The movie starts out with guilt extortion. Army private Phil Davis (Danny Kaye) rescues his smooth-singing captain, Bob Wallace (Bing Crosby) from being crushed by a falling wall in a World War II bombing raid. (It’s not a plot feature, but the battlefield set for the entire opening sequence is itself unethical by being chintzy even by musical standards: it looks like they are filming a skit for a Bob Hope Christmas Special.  I thought it was lousy when I saw it as a kid.) Phil then uses Wallace’s debt of gratitude to coerce him into accepting the aspiring comic as a partner in Wallace’s already successful civilian act. This is obviously unfair and exploitative, but Bing accepts the ploy with good spirits, and the next we see  the new team of Wallace and Davis knocking ’em dead and rising in the ranks of stage stars. Now they have a show on Broadway, and as a favor to a mutual army buddy, they agree to watch the boonies nightclub act of “The Haynes Sisters” (Rosemary Clooney as Betty. and Vera-Ellen, of wasp-waist fame, as kid sister Judy. Did you know that in the “Sisters” number, Clooney sang both parts? ). Bing is immediately smitten with older sister Rosemary, but there is a tiff over the fact that younger sister Judy fooled them into seeing their act: she, not her brother, had sent the letter asking for a “favor.”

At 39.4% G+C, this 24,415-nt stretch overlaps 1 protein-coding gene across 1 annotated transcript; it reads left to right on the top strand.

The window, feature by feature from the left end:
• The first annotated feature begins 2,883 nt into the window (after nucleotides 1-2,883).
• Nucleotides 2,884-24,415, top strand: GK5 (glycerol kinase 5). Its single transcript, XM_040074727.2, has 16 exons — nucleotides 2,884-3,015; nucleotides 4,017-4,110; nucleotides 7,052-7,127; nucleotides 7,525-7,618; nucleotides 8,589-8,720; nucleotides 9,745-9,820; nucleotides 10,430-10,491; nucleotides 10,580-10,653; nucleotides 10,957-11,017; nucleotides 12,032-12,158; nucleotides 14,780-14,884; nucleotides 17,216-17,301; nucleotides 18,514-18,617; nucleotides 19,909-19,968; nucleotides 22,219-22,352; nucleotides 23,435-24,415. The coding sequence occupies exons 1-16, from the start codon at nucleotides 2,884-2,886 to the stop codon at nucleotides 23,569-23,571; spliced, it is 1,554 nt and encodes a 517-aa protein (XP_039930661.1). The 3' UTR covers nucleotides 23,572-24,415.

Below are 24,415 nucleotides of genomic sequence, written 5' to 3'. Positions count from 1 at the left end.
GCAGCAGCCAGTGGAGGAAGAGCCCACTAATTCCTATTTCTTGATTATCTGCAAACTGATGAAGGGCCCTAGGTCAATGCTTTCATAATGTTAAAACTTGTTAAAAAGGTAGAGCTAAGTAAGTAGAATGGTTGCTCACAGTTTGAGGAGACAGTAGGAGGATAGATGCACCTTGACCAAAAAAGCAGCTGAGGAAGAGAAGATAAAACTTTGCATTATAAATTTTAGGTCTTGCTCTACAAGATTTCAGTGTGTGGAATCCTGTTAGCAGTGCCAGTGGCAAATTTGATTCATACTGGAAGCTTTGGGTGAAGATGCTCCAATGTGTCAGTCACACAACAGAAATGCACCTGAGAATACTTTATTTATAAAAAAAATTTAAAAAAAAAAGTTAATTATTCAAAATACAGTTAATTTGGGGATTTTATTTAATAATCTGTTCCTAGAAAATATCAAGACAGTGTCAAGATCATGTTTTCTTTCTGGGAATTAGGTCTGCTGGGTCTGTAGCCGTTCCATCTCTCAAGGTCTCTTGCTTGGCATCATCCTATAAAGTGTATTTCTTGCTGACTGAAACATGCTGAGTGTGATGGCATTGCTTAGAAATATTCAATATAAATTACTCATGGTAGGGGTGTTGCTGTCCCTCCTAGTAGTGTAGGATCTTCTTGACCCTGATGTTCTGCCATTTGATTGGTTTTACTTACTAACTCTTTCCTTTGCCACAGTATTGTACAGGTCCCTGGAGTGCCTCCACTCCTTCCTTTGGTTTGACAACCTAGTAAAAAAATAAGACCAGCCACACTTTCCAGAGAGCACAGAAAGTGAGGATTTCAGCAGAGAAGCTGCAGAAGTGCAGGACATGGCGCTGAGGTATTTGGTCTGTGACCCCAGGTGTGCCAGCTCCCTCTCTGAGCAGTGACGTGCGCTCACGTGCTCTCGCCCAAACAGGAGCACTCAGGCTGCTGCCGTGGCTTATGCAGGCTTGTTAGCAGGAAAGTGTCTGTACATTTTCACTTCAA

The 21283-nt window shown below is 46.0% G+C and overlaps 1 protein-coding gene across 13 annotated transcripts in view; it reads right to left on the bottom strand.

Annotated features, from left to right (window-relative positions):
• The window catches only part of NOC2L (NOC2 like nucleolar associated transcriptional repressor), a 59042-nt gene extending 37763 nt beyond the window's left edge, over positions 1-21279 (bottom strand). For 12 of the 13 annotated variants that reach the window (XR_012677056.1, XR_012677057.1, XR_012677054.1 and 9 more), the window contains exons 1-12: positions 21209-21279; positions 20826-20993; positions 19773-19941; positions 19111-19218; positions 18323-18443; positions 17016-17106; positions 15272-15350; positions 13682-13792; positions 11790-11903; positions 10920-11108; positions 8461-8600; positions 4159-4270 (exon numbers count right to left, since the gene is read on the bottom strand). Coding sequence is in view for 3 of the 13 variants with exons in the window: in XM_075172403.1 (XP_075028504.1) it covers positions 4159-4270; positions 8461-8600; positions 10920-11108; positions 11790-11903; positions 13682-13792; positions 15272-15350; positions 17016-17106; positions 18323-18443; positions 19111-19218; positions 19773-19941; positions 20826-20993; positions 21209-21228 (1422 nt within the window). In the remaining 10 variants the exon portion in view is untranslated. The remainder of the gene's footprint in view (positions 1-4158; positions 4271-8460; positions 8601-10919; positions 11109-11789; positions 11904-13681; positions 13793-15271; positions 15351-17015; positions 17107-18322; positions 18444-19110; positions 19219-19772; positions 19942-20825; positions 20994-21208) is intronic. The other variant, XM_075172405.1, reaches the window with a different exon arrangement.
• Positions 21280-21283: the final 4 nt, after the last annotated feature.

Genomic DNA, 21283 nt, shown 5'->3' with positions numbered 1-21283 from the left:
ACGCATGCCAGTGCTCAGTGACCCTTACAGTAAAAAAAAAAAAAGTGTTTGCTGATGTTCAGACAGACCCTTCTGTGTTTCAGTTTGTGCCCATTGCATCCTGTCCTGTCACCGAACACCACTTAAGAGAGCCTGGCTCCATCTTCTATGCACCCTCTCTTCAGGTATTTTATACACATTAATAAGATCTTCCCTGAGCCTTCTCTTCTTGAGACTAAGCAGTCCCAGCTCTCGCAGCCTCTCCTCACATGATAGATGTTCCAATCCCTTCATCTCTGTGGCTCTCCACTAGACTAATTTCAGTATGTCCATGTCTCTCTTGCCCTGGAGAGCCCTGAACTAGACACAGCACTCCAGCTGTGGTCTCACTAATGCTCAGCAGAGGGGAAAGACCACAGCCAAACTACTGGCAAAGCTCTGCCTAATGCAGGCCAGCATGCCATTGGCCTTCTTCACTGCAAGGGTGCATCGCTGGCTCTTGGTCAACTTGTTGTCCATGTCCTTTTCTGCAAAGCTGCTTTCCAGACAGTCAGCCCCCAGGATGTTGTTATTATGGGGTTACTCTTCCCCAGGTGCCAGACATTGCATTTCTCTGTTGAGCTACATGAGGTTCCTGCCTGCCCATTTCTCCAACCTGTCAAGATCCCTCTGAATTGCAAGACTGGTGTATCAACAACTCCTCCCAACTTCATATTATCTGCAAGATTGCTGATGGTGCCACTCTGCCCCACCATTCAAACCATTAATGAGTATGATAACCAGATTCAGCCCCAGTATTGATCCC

This is the first revealed of many lies woven into the script. This one is a double beach of ethics: Judy uses her brother’s name and contacts without his permission or knowledge, and lures Wallace and Davis to the night club under false pretenses.

Bing dismisses Judy’s cheat by noting that everyone “has an angle” in show business, so he’s not angry. Rosemary is, though, and reprimands Bing for being cynical. That’s right: Vera/Judy uses their brother’s name to trick two Broadway stars into watching their little act, and Rosemary/ Betty is annoyed because Bing/Bob (Bing’s bandleader, look-alike, sound-alike brother was also named Bob) shrugs off the lie as show business as usual. True, Betty is technically correct to flag the Everybody Does It rationalization, but shouldn’t she be grateful that Bob isn’t reaming out the Haynes sisters and leaving the club in a huff? OK, nice and uncynical is better than nice and cynical, but Bob is still giving her and Judy a break.

As we soon find out, however, Betty is prone to flying off the handle.